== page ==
Light Maps to Boost Rendering Performance
If you’ve ever tried rendering a 3min animation scene in 1080p at 30fps on a relatively good PC setup you’ll understand how long it takes.
Animation time: 3min = 180s = 5400 frames (@30fps)
Even if it only takes 20s to render one frame, the 3min animation would be completed in 30 HOURS!
Now you ask why 30fps? Lower just the fps will dramatically decrease the total time it takes, however that 30fps may be necessary when you’re doing those panning shots, camera fly-by of a landscape, or turn around of a model. Without the high fps, the video becomes choppy and things aren’t as pleasant. You spend hours slaving around the computer to a spectacular 3D model and you want to share it to the world. Not just in an image format, I want to make a film a walk around the model and really bring some life into it.
You will love light maps!
By using light maps to render out my landscape terrain, I was able to reduce the rendering time from 20s to 2s for ever frame. 2 SECONDS!
What are light maps?
Light maps are texture files that have lighting data baked into the texture. The lighting data comes from lights that you have set up in the scene. When it comes time to render, you switch out the original material for your 3D geometry for the light map material and instead of making the computer recalculate all the light rays and light bouncing for every frame, it just reads it off the light map texture. This is the secret to the fast performance.
What’s the catch?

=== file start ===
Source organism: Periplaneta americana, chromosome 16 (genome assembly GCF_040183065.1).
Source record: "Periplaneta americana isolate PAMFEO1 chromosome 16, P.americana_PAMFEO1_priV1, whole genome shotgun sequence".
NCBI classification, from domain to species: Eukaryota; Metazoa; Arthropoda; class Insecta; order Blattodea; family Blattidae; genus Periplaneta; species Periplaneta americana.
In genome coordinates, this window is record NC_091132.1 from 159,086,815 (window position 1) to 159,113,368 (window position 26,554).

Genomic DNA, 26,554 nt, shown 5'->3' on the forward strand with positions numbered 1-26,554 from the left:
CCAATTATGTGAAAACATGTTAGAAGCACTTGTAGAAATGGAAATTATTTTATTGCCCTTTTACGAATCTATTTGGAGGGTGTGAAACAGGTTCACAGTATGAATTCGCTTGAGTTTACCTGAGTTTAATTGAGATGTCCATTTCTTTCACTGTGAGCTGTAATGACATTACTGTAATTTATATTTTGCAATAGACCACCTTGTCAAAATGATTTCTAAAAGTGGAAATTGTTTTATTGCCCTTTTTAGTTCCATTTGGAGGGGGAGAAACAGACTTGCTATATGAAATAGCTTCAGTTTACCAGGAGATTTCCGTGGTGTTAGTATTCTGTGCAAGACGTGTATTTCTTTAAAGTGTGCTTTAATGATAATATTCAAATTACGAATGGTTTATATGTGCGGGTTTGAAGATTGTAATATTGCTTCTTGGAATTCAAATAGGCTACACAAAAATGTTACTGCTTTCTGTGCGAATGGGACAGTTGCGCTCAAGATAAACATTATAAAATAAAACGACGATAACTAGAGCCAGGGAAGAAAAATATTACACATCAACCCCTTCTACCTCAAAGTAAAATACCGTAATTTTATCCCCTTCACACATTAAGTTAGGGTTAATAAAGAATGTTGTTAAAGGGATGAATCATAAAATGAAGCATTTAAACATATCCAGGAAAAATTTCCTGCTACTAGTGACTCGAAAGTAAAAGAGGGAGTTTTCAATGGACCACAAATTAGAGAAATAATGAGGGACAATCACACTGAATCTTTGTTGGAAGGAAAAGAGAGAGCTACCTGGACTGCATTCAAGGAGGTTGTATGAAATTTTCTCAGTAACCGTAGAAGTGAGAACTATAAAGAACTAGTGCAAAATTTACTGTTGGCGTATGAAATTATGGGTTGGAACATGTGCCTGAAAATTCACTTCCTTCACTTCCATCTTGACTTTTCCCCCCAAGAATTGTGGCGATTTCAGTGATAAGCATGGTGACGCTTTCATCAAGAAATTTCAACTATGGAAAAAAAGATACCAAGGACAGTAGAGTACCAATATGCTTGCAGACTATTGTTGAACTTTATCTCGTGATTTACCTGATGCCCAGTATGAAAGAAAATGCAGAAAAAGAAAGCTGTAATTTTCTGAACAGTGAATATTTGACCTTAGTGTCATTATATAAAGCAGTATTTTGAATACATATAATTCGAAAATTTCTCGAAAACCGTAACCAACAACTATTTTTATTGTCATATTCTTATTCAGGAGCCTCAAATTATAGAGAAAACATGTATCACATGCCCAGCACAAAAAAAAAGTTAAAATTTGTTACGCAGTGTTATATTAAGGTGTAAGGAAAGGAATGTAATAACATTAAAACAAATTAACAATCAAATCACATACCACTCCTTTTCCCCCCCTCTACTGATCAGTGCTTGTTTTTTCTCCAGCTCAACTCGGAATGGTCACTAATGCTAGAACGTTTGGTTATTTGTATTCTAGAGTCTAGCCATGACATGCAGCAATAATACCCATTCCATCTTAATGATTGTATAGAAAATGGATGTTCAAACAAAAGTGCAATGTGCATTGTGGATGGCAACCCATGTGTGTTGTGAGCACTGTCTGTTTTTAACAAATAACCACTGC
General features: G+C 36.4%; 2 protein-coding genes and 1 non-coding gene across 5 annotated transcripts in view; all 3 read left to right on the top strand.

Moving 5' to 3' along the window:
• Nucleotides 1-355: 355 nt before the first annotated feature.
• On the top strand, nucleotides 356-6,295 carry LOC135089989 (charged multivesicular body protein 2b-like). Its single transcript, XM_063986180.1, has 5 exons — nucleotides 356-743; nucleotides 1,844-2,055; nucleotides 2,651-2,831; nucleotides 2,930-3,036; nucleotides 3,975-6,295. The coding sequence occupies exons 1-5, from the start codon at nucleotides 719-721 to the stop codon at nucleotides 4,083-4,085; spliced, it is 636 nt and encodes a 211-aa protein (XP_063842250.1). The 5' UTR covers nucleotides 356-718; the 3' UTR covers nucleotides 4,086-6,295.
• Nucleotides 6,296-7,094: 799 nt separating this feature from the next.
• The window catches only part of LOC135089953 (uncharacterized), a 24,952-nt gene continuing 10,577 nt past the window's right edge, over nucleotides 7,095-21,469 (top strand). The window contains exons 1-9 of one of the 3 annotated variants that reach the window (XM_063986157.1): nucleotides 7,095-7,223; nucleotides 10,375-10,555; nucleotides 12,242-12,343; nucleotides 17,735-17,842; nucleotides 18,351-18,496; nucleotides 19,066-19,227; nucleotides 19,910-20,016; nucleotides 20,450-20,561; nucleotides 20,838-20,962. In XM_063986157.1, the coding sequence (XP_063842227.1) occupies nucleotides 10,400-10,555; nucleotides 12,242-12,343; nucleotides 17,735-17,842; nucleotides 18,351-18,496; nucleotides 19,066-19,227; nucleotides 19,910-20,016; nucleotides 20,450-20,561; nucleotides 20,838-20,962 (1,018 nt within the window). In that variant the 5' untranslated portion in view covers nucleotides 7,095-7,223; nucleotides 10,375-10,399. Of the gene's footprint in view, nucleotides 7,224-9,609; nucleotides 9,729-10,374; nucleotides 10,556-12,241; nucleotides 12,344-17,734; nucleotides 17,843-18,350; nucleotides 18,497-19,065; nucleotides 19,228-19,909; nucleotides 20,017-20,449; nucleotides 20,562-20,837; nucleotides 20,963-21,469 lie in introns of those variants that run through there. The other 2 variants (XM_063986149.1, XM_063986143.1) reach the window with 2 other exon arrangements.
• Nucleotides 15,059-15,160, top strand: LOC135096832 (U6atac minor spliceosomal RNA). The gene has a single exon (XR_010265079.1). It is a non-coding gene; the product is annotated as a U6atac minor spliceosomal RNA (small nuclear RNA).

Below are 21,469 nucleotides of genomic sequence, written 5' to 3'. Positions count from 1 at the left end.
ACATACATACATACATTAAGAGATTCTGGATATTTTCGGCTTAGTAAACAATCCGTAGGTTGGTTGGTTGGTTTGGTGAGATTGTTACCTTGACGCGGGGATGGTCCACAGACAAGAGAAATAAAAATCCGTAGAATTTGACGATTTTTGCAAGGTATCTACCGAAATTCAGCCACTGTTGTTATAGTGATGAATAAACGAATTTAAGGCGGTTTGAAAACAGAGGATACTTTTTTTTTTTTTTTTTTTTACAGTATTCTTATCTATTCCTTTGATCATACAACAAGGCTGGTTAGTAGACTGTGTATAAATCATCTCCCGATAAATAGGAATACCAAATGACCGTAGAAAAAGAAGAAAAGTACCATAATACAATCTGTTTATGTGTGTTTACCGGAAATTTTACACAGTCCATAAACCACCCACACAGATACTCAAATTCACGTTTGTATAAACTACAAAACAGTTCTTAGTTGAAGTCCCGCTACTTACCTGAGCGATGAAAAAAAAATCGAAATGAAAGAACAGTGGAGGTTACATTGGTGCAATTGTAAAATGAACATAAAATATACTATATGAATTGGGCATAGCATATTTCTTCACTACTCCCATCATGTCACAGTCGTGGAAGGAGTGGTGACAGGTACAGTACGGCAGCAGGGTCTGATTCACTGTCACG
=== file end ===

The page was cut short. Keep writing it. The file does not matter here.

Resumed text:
Light maps can’t be used in all scenarios, for example, if you have light that is moving a lot in the scene, as if the light has animated motion then light maps aren’t as useful. As mentioned before, light maps are recorded light data so all the data is static. If you have lights that are moving, the light data isn’t static at all and changes for every frame.
So, when to use light maps?
When you have a scene that has static lighting conditions, for example a panning shot or camera fly-by of a landscape.
Light maps can still be used in scenes where the lights are animated, but you just won’t be as big as a boost from 20s to 2s. Most polished scene have multiple lights, some have 10 to 20 lights in the scene set up just to get that perfect shot. And not all the lights may be animated, there may be a lamp or point light in a corner just to light up that culling area under the geometry. And you can create a light map for the static lights in the scene and calculate the dynamic light on render time, combining the best of both worlds.
You can choose which lights to bake into the light map and choose how to combine them in a material for rendering.
Here’s a tutorial on how to create light maps in Houdini using Redshift. If you don’t use Houdini or Redshift, you may still find the first 1min of the video helpful, because I explain the basic idea of how a light map works. And the first minute of the video is’t tied to any software application because it’s explain core concepts.